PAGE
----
Life-cycle funds, which offer investors pre-mixed portfolios of stocks, bonds, and cash according to their age, have been around for about a decade. The diversified approach they take is a smart way to save for retirement, but you'll rarely hear a financial planner or broker recommend them. "They wouldn't be good for business," confides Dee Lee, a Boston financial planner and co-author of The Complete Idiot's Guide to Retiring Early (Alpha Press, $19.95).
Why? These mutual funds make practically all the investment decisions for you. They're designed to get you from an aggressive stock-heavy portfolio to a more conservative investment mix the closer you get to retiring. Once you retire, they're also a handy way to stay invested partially in stocks while drawing a steady income from bonds and cash.
At a time when the stock market is sagging, the strategy of these funds looks wise. Over the past five years through June 30, the typical life-cycle fund has gained an annualized 4.20%, vs. 3.89% for the average stock fund, according to investment-research firm Morningstar. This year, life-cycle funds are off 6.42%, but that's a better showing than the 11.70% loss racked up by the average stock fund.
Life-cycle funds operate in one of two ways. The first type is a fund with a targeted retirement date. If you invest in Fidelity Freedom 2030, for example, 84% of your money will currently be in large-, medium-, and small-company stocks, including nearly 9% in international equities. Over the next 28 years, the mix will move toward more bonds and cash.
The second and more common life-cycle investment is a series of funds with preset asset allocations. It's not as hands-off as the first type: You must move the money from one fund to another, perhaps once a decade, to ensure that you have the right portfolio for your age. An example: Vanguard's LifeStrategy series, with funds that go from growth to moderate growth to conservative growth and finally, income.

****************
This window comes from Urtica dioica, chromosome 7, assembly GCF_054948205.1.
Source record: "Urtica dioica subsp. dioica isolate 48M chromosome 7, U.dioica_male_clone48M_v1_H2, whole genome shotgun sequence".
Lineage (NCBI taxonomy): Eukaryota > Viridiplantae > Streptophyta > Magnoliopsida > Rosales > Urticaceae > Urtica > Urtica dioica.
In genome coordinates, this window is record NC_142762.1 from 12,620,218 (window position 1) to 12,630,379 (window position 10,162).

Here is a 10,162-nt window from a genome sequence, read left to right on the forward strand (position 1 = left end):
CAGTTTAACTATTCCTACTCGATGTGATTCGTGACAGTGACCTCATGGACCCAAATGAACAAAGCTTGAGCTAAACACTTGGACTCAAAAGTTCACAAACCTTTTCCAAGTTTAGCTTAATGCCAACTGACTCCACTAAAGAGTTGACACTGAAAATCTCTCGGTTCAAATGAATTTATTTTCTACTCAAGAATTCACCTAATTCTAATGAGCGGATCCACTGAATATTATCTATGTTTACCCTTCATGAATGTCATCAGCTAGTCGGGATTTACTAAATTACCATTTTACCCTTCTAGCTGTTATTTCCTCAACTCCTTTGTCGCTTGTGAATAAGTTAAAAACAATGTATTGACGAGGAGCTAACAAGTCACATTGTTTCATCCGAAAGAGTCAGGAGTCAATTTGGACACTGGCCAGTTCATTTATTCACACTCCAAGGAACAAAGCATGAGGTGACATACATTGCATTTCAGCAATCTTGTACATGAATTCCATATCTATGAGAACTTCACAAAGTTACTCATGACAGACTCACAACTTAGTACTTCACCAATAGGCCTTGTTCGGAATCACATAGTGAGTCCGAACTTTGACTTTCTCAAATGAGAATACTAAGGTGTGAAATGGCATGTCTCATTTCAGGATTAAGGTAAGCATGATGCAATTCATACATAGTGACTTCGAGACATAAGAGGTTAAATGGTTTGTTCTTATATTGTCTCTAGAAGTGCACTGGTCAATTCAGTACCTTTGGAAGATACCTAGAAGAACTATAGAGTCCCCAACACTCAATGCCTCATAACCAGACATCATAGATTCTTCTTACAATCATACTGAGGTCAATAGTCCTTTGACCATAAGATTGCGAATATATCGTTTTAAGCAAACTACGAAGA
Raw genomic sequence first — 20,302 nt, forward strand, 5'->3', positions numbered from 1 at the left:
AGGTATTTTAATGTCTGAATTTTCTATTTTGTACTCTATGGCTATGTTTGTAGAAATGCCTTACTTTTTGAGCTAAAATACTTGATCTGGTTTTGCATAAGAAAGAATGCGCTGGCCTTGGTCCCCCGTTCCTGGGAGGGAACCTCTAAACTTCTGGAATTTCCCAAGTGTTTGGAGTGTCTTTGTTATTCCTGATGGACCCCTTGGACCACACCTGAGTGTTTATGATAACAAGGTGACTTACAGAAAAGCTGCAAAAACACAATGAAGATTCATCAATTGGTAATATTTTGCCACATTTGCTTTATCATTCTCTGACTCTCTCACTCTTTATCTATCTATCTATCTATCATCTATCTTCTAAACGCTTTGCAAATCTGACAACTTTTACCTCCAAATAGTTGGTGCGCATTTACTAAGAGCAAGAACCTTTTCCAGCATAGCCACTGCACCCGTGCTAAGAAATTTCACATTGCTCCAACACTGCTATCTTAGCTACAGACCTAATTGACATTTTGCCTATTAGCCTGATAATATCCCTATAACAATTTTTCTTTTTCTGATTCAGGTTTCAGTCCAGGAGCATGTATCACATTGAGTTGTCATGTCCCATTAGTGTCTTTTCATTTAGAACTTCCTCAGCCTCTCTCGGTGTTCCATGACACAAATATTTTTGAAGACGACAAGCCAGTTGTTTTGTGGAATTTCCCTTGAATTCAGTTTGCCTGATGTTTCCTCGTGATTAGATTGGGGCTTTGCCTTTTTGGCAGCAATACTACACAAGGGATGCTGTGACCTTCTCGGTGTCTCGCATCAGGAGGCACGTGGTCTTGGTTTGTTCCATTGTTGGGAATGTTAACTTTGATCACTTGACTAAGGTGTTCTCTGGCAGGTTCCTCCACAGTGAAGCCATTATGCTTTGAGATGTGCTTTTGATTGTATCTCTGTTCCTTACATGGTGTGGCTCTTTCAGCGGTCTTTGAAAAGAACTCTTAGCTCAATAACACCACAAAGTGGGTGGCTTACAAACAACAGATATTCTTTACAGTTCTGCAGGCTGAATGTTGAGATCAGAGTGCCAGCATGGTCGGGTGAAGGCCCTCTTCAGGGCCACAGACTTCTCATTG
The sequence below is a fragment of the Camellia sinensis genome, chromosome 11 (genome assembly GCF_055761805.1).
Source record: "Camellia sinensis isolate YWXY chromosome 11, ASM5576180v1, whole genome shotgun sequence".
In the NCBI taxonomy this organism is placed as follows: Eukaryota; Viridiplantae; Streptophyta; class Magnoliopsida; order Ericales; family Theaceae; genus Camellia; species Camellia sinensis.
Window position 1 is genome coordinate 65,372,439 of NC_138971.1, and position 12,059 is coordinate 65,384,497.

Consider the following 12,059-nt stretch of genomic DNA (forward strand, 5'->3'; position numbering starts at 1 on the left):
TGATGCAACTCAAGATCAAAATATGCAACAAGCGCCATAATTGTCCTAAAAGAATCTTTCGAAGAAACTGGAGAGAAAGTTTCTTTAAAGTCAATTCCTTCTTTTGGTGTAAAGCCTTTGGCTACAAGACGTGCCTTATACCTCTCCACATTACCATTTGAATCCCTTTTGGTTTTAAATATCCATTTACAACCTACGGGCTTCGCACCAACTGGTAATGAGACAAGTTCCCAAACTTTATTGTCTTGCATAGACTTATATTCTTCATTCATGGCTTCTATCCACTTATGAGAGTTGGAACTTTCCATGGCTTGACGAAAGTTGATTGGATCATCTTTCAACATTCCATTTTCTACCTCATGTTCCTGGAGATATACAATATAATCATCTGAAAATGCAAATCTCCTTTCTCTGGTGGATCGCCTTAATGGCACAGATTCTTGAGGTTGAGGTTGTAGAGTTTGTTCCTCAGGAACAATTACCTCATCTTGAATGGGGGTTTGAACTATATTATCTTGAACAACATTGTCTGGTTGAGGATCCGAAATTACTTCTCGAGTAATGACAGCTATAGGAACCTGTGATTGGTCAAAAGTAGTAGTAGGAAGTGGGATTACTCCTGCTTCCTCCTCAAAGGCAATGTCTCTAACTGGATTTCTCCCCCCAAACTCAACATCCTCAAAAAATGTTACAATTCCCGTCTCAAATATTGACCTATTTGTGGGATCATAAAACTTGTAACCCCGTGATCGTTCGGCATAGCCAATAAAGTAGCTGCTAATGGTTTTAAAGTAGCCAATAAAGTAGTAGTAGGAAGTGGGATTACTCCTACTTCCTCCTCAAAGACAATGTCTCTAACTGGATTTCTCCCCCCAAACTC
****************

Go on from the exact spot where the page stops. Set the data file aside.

Although Charles Schwab and other fund supermarkets offer life-cycle funds to individuals, 401(k) plans are their biggest market. But Lori Lucas, a defined-contribution consultant at employee-benefits firm Hewitt Associates, says many workers don't use them properly. They put equal amounts in a life-cycle fund, a bond fund, a money market fund, and maybe a stock fund, so all told, they're overloaded with fixed-income investments.
You should use a life-cycle fund as a core holding and add other funds to diversify your overall portfolio. For instance, Vanguard's LifeStrategy Growth keeps only 5.9% of assets in small-company stocks. So if you owned that fund, you might also want to buy a small-cap fund. Fidelity Freedom 2000 (for people who are about to retire, or just did) keeps 27% of its assets in assorted large-, medium-, and small-cap stocks. But financial planner Lee advises that retirees hold closer to 40% of their investments in equities. In that case, you might also want to own a broad stock fund, such as one that invests in the Wilshire 5000 stock index.
Many life-cycle funds are "funds of funds," comprised of various stock and bond funds. That means you really have to watch for fees. Franklin Templeton Conservative Target A, for instance, charges an annual expense ratio of 0.54%, calculated from the 12 individual funds it holds, as well as its own 0.92% on top of that. An exception: With Vanguard, you pay for the underlying funds, but there's no fee for managing the mix.
A life-cycle fund will never be the hottest fund of the year. But with hot funds, you have to know when to sell. With life-cycle funds, you can just hold them right into retirement.
By Susan Scherreik